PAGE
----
Thousands of Bulgarians took to the streets in the capital Sofia and some 20 other cities in the country over the weekend demanding the resignation of the recently elected socialist-led government. The prime minister Oresharski has so far declined to step down.
Demonstrations in the country began on Friday evening when protesters rallied in front of the government's headquarters to demand the parliament revoke its controversial appointment of Delyan Peevski as head of the national security agency (DANS). Peevski issued a statement to Bulgarian media on Saturday, saying he had not yet signed the paperwork that would officially make him security chief, and he is ready to accept a parliament revocation. The letter was written in a way that confused some of the media and the protesters that he has resigned from the post, when in fact the procedure requires the parliament to vote him down.
Also on Saturday, PM Plamen Oresharski said that Peevski's intention not to assume office was approved by socialist BSP and ethnic Turkish MRF - the two members of Bulgaria's ruling coalition. MPs from the parties will initiate a parliamentary procedure to revoke the appointment of Peevski as head of DANS, Oresharski added.
However, demonstrations continued on Saturday evening, turning into anti-government protests. Some socialist party members, have been calling for Sergey Stanishev to step down as leader of BSP. In an interview for BTV Stanishev admitted to making a political mistake appointing Peevski.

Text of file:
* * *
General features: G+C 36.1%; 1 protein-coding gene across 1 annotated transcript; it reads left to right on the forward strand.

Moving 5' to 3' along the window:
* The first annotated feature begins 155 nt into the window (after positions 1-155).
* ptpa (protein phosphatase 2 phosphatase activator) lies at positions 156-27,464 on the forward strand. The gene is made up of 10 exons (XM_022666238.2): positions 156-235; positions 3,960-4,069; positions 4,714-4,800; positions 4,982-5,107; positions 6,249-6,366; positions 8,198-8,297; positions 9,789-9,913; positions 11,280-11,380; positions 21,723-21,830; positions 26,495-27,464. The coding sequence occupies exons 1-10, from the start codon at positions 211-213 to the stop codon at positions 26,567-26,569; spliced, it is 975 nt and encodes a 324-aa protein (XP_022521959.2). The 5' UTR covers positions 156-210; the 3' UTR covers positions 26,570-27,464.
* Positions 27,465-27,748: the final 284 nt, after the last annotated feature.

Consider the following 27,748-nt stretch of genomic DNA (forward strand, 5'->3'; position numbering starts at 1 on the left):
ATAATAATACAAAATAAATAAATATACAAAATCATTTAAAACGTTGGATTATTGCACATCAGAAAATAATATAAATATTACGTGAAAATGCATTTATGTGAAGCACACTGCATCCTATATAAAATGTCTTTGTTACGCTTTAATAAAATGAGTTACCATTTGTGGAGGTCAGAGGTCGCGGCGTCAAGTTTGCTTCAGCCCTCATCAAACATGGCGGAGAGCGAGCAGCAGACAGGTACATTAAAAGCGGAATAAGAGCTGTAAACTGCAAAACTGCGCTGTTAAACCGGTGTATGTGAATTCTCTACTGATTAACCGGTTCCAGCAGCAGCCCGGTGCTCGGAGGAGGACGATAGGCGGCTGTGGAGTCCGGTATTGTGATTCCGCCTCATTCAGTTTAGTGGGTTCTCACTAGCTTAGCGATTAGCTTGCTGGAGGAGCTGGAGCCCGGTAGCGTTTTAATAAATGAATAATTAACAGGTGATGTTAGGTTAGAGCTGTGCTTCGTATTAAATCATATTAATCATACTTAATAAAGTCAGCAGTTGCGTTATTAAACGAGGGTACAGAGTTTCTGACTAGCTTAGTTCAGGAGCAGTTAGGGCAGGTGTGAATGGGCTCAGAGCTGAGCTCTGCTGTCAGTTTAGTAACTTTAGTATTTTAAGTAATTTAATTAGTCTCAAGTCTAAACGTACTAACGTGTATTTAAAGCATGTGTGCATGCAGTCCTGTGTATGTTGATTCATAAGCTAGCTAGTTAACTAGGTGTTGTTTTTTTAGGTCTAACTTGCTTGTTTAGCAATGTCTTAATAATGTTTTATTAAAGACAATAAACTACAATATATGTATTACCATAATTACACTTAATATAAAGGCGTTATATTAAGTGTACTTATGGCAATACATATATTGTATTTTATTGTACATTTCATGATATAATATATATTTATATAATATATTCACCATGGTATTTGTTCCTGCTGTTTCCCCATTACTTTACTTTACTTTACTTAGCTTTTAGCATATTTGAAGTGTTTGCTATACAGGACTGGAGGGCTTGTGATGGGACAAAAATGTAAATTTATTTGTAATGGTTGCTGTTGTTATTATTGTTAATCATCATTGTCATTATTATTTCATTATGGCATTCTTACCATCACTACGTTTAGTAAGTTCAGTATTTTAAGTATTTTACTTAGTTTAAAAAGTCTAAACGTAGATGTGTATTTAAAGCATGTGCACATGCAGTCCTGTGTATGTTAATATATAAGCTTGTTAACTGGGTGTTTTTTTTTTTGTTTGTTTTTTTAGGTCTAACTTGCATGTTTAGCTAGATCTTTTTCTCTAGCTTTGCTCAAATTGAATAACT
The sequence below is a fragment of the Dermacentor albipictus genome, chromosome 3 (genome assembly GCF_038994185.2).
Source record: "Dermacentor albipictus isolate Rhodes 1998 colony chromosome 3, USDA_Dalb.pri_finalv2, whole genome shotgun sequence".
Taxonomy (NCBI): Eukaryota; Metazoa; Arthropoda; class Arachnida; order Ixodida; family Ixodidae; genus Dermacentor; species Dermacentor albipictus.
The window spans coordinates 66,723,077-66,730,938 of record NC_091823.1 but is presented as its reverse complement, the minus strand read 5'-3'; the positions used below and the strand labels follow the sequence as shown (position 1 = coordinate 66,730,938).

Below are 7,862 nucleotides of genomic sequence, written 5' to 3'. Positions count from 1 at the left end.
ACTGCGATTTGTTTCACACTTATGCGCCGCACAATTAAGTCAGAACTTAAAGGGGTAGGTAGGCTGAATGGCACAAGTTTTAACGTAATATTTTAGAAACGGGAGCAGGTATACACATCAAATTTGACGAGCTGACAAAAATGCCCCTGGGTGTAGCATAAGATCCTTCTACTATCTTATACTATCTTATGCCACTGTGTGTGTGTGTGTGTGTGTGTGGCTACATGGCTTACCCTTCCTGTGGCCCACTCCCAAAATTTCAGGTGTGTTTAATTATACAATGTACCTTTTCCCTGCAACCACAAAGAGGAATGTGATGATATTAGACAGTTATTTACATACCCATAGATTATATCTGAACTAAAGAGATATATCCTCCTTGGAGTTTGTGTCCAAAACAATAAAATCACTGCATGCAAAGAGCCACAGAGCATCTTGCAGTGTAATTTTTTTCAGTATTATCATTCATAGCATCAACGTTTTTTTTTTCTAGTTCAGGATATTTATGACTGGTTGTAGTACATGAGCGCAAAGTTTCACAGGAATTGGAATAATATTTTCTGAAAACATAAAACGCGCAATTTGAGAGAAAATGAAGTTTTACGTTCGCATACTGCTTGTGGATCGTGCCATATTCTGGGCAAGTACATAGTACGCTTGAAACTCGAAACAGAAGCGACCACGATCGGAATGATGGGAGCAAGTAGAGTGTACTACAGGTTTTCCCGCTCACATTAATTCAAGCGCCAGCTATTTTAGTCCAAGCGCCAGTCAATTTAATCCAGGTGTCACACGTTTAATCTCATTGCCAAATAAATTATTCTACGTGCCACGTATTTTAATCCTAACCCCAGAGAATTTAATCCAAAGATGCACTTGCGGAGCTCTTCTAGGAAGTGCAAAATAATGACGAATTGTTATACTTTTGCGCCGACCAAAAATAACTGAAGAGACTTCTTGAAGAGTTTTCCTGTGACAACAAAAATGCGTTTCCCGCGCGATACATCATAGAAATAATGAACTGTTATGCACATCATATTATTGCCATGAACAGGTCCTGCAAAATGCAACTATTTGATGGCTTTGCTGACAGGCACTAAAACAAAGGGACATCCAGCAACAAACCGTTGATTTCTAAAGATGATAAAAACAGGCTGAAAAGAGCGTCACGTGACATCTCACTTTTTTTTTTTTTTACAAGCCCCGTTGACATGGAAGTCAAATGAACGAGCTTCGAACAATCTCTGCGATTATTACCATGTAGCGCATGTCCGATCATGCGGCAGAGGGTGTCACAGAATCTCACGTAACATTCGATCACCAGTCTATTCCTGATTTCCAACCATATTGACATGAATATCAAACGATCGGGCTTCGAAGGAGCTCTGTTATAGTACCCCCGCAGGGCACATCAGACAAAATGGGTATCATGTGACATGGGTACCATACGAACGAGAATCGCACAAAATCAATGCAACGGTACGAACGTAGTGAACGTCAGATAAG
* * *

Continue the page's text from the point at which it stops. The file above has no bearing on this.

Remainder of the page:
On Sunday, when over 15,000 Bulgarians joined the protest in Sofia, PM Oresharski issued a statement, saying it would be irresponsible for the government to resign, as such a move would destabilise the country. He acknowledged that his pick for new DANS chief was socially-unacceptable and invited protesters and NGOs for a meeting on Monday, June 17.
Shortly after Peevski's appointment on Friday, Bulgarian President Rossen Plevneliev urged the parliament to reconsider its decision and summoned the consultative council on national security on June 20.
Oresharski's government was elected in May, following snap elections triggered by mass protests over high electricity bills, low incomes and monopoly practices. As it was voted in by a weak majority, it is prone to face public discontent because a large part of the Bulgarian voters weres left without a parliamentary representation. In addition, the BSP-MRF ruling coalition depends on a fragile support from radical Ataka, as the election's winner, centre-right CEDB, remained in opposition.
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